Sagebrush shrublands - an iconic, but threatened ecosystem

August 1, 2019

You know the gray-green leaves, you know the pungent smell on a warm summer day, but did you know that sagebrush is more closely related to tarragon than the sage we use to spice our food?

The distinct smell of sagebrush, an iconic plant in the American West and important to many Native American tribes, comes from chemical compounds that are thought to help protect the plants from herbivory (being eaten). Sagebrush uses a dual root system of deep taproots and wide, shallow roots to access water and act as “nurse” plants, creating microclimates for a native grass and forb understory, habitat for insects and spiders, and cover for birds and small mammals. The evergreen nature of sagebrush means that it plays an important role as wintertime forage for elk and mule deer, though in the summer these species prefer the more nutrient-rich, herbaceous understory. The plants and animals of the sagebrush shrublands are highly adapted to live in concert with each other and support a robust, functioning ecosystem in the arid West.

The National Audubon Society estimates that only about half of the historical extent of sagebrush shrublands remain intact, citing urban development, agriculture, heavy grazing and energy development for the majority of this loss. [1] Locally, big mountain sagebrush shrublands once dominated many of the flat areas and benches in the valley. These same areas have been prime targets for land conversion over the last century.

Land-use conversion to agriculture took out huge swaths of sagebrush, with early ranchers dragging chains across the landscape to take out the twisted, woody trunks of sagebrush. The cleared land was then turned into pasture, rangeland or cropland. Since then, residential, commercial and infrastructure development has continued to contribute to the loss of this habitat type locally. Some animals that rely extensively on sagebrush including sage-grouse, sage sparrows, and jackrabbits are no longer found in the Roaring Fork Valley due to habitat loss. [2]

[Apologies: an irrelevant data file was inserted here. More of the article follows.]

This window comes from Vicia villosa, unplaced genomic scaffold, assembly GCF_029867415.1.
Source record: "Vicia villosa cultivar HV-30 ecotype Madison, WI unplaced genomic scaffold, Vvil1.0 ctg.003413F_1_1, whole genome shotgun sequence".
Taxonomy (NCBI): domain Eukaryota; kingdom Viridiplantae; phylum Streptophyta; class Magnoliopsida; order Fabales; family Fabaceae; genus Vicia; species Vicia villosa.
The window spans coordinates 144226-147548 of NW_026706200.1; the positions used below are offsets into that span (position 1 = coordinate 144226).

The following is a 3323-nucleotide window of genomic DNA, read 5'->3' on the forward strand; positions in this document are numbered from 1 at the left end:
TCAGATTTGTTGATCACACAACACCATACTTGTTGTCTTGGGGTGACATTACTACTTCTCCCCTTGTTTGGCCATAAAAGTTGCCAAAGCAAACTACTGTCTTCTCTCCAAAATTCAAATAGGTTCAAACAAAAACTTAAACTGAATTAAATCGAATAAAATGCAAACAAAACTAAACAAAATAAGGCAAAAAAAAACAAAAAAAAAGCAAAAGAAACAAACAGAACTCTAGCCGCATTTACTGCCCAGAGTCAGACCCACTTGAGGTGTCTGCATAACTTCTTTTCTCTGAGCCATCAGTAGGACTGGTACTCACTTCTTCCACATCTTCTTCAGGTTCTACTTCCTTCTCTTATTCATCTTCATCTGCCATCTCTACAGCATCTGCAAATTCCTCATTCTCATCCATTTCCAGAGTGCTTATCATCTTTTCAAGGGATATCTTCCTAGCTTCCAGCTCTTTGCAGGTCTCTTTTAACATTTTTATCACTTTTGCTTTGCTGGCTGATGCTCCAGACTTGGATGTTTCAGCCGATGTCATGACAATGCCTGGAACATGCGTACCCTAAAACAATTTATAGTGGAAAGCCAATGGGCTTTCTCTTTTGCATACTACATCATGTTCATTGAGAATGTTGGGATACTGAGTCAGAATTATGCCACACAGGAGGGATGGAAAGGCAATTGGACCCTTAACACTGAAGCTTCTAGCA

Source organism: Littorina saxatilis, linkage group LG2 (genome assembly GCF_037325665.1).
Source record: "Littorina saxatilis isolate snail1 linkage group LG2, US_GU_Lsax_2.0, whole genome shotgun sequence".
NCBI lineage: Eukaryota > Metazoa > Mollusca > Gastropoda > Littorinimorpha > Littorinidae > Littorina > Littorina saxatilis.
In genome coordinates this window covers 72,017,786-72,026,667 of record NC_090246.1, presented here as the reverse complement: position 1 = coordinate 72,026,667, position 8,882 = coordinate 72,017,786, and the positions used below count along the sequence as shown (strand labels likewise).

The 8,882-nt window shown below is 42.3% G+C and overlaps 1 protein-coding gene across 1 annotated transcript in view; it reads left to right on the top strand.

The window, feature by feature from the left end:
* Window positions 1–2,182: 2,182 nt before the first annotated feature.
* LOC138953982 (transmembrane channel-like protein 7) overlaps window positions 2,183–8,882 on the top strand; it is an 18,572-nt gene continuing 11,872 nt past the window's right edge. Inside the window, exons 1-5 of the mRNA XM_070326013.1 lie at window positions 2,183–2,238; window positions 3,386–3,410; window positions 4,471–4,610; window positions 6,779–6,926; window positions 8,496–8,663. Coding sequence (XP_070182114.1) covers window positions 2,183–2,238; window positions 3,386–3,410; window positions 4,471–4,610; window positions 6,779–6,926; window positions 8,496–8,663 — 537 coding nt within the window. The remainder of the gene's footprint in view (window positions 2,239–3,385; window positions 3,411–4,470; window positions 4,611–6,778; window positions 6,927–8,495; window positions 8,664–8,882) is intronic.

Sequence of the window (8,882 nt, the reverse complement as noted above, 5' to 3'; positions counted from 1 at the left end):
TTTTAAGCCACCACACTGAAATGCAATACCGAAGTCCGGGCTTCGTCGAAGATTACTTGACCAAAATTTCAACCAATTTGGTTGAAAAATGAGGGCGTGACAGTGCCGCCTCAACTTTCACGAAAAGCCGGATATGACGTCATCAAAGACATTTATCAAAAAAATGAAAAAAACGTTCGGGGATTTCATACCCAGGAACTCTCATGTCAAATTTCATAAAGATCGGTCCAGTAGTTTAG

What’s next for sagebrush?

When the ground surface in a sagebrush shrubland is disturbed, nonnative annual grasses like cheatgrass, medusahead, smooth brome or crested wheatgrass can invade and take over the understory. These annual grasses act as a fuel source for wildfire in an ecosystem not adapted to fire.

Once areas of sagebrush are cleared, whether from fire or land-use change, recovery is slow. Even with diligent management to promote favorable conditions and eliminate competition from nonnative plants, recovery can take over 25 years. [3] Sagebrush is wind pollinated, seed dispersal is minimal (about 10 feet from a mature plant), and germination occurs only under specific environmental conditions. Even after germination, young sagebrush plants are susceptible to grazing from small mammals and competition from faster-growing, nonnative grass species. Often, cleared sagebrush shrubland gets replaced with an entirely different plant community.

Sagebrush restoration and protection efforts by OST

Moore Open Space, located at the entrance to Aspen, holds some of the last remaining sagebrush habitat in the upper Roaring Fork valley. This property is uniquely situated to act as a wildlife corridor, connecting the Maroon Creek Valley to Castle Creek and the main Roaring Fork watershed. It provides a home for the many birds that utilize this Western landscape, including the Brewer’s sparrow – a sagebrush-dependent species identified as a Tier 1 Species of Greatest Concern by Colorado Parks and Wildlife. Open Space and Trails is updating the management plan for this area in 2019, and will include protection of this intact sagebrush habitat.

Along Brush Creek Road, one can see distinct examples of intact versus degraded sagebrush habitat on opposite sides of the road. The Seven Star Trail area, extending from the north side of the road up to the ridgetop, contains intact sagebrush shrublands. Some of this area is characterized by big mountain sagebrush with an understory of nonnative grasses, while the higher areas reflect an even more intact native plant community – one in “possibly the best shape of any in the Brush Creek Watershed.” [4]

On the south side of the road, at the base of Sky Mountain Park, is an abandoned hayfield that is nearly devoid of any shrubs and habitat complexity. This is a prime example of how cleared sagebrush shrublands are replaced by a completely different, predominantly nonnative, plant community. The old hayfield is now the target of sagebrush research and restoration efforts. Pitkin County Open Space and Trails is currently designing plots that will test various restoration techniques on the site in order to inform future sagebrush restoration efforts in the area. A critical part of sagebrush shrubland restoration is also restoring the native herbaceous understory, which provides nutritious forage for various wildlife species. Stay tuned to learn more about OST’s efforts to enhance the ecological system and wildlife habitat by promoting native vegetation.


[2] Colorado Wildlife Sciences, Wildlife Biologist Jonathan Lowsky, personal communication.

[3] Innes, Robin J. 2017. Artemisia tridentata subsp. vaseyana, mountain big sagebrush. In: Fire Effects Information System, [Online]. U.S. Department of Agriculture, Forest Service, Rocky Mountain Research Station, Missoula Fire Sciences Laboratory (Producer). Available: [2019, July 18].

[4] Tasker, Lisa. Seven Star Vegetation Report, 2006.

By Pitkin County Open Space and Trails